6. S. Pecker*, F. Kuemmeth*, A Secchi, M. Rontani, D. C. Ralph, P. L. McEuen and S. Ilani "Observation and Spectroscopy of a Two-Electron Wigner-Molecule State in an Ultra-Clean Carbon Nanotube", Nature Physics, 9, 576-581 (2013). (nanotechweb.org)
  7. Arjun Joshua, J. Ruhman, S. Pecker, E. Altman, and S. Ilani, "Gate-Tunable Polarized Phase of Two-Dimensional Electrons at the LaAlO3/SrTiO3Interface", PNAS, vol. 110 no. 24, 9633 (2013).
  8. Arjun Joshua, S. Pecker, J. Ruhman, E. Altman, and S. Ilani, "A Universal Critical Density Underlying the Physics of Electrons at the LaAlO3/SrTiO3 Interface", Nature Communications, 3, 1129 (2012).
  9. S. Ilani and P. L. McEuen, "Electron Transport in Carbon Nanotubes", Annual Review of Condensed Matter Physics, 1, 1 (2010).
  10. F. Kuemmeth*, S. Ilani*, D. C. Ralph and P. L. McEuen, "Coupling of Spin and Orbital Motion of Electrons in Carbon Nanotubes", Nature 452, 448 (2008).
    News coverage: Nature News & Views 1 452, 419 (2008), Nature News & Views 2 (2008), Bell-Labs Journal Club (2008), Phys.org (2008)
  11. S. Ilani, L. A. K. Donev, M. Kindermann and P. L. McEuen, "Measurement of the Quantum Capacitance of Interacting Electrons in Carbon Nanotubes", Nature Physics 2, 687 (2006).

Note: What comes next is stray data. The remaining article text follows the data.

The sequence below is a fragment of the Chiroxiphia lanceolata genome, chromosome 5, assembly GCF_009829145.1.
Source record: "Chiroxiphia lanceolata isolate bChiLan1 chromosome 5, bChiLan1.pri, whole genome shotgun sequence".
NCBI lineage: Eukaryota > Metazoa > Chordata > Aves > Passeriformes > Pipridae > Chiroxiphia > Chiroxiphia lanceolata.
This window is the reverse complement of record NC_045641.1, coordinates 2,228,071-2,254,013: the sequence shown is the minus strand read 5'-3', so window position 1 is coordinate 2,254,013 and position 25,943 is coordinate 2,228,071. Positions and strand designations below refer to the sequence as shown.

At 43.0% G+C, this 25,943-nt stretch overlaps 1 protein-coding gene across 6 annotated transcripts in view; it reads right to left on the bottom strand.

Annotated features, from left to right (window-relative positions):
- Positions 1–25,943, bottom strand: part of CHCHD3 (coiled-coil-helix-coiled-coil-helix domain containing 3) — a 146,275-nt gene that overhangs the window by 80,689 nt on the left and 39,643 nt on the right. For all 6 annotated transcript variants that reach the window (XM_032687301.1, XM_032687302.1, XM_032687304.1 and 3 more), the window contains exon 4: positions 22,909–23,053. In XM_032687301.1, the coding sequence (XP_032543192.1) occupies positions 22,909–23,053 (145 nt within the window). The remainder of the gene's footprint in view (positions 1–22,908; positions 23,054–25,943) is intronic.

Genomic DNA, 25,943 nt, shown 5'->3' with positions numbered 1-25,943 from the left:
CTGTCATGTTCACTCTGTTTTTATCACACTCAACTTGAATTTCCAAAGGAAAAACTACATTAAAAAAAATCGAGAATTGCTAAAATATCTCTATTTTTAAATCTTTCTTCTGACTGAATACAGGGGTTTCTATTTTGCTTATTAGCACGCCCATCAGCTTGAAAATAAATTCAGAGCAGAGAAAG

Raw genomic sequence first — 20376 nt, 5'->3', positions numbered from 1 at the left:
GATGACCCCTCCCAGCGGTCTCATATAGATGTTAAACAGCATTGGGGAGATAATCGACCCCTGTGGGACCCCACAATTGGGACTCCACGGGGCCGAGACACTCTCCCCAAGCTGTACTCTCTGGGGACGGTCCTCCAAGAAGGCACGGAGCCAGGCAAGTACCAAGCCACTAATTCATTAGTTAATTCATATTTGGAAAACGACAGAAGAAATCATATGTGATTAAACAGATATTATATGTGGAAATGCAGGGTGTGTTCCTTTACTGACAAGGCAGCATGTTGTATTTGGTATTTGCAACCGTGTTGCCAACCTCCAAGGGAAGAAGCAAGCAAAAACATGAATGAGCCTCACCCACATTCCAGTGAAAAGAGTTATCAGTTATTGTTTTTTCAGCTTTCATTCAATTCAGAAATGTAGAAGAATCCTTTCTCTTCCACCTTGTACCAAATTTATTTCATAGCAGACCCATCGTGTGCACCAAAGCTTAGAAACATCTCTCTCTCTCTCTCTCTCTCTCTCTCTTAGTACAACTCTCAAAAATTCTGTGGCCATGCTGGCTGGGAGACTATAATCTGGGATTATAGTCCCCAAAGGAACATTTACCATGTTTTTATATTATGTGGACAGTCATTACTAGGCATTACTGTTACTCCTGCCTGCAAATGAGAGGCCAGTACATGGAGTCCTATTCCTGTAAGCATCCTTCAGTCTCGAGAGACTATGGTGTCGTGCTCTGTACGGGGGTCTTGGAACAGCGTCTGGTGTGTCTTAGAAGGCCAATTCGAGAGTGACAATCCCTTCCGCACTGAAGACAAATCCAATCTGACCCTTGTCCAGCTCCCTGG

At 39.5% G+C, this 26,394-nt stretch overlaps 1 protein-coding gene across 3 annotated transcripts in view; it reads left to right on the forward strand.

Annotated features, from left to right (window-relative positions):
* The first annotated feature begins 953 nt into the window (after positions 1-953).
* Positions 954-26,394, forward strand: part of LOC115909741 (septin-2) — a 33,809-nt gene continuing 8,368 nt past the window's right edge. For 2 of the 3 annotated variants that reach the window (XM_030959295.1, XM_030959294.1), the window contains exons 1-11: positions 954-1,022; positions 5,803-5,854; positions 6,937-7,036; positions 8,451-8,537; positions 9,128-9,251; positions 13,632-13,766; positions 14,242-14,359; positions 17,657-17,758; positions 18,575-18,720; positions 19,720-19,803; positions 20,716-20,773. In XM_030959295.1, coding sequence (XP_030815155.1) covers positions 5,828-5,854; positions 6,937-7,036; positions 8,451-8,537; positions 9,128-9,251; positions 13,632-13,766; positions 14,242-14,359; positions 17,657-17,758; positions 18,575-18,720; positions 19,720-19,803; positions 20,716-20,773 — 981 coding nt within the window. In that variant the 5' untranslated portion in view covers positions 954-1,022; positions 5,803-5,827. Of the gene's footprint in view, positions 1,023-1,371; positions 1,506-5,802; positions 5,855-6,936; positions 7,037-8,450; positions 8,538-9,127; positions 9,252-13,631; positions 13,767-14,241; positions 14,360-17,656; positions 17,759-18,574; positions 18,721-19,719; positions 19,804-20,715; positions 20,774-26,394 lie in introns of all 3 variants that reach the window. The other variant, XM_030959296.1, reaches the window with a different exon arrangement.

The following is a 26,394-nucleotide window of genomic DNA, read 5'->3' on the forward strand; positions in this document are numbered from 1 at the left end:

News coverage: Bell-Labs Journal Club (2007)
  12. J. Martin, S. Ilani, B. Verdene, J. Smet, V. Umansky, D. Mahalu, D. Schuh, G. Abstreiter, A. Yacoby, "Localization of Fractionally Charged Quasi-Particles", Science 305, 980-83 (2004).
  13. S. Ilani, J. Martin, E. Teitelbaum, A. Yacoby, J. Smet, D. Mahalu, V. Umansky, "The Microscopic Nature of Localized States in the Quantum Hall Regimes", Nature 427, 328-32 (2004).
  14. S. Ilani, A. Yacoby, D. Mahalu, H. Shtrikman, "Microscopic Structure of the Metal-Insulator Transition in Two Dimensions", Science 292, 1354-57 (2001).
  15. S. Ilani, A. Yacoby, D. Mahalu, H. Shtrikman, "Unexpected behavior of the local compressibility near the B=0 metal-insulator transition", Phys. Rev. Lett. 84, 3133-36 (2000).
  16. G. L. Frey, S. Ilani, M. Homyonfer, Y. Feldman, R. Tenne, "Optical-absorption spectra of inorganic fullerenelike MS2 (M = Mo, W)", Phys. Rev. B 57, 6666-71 (1998).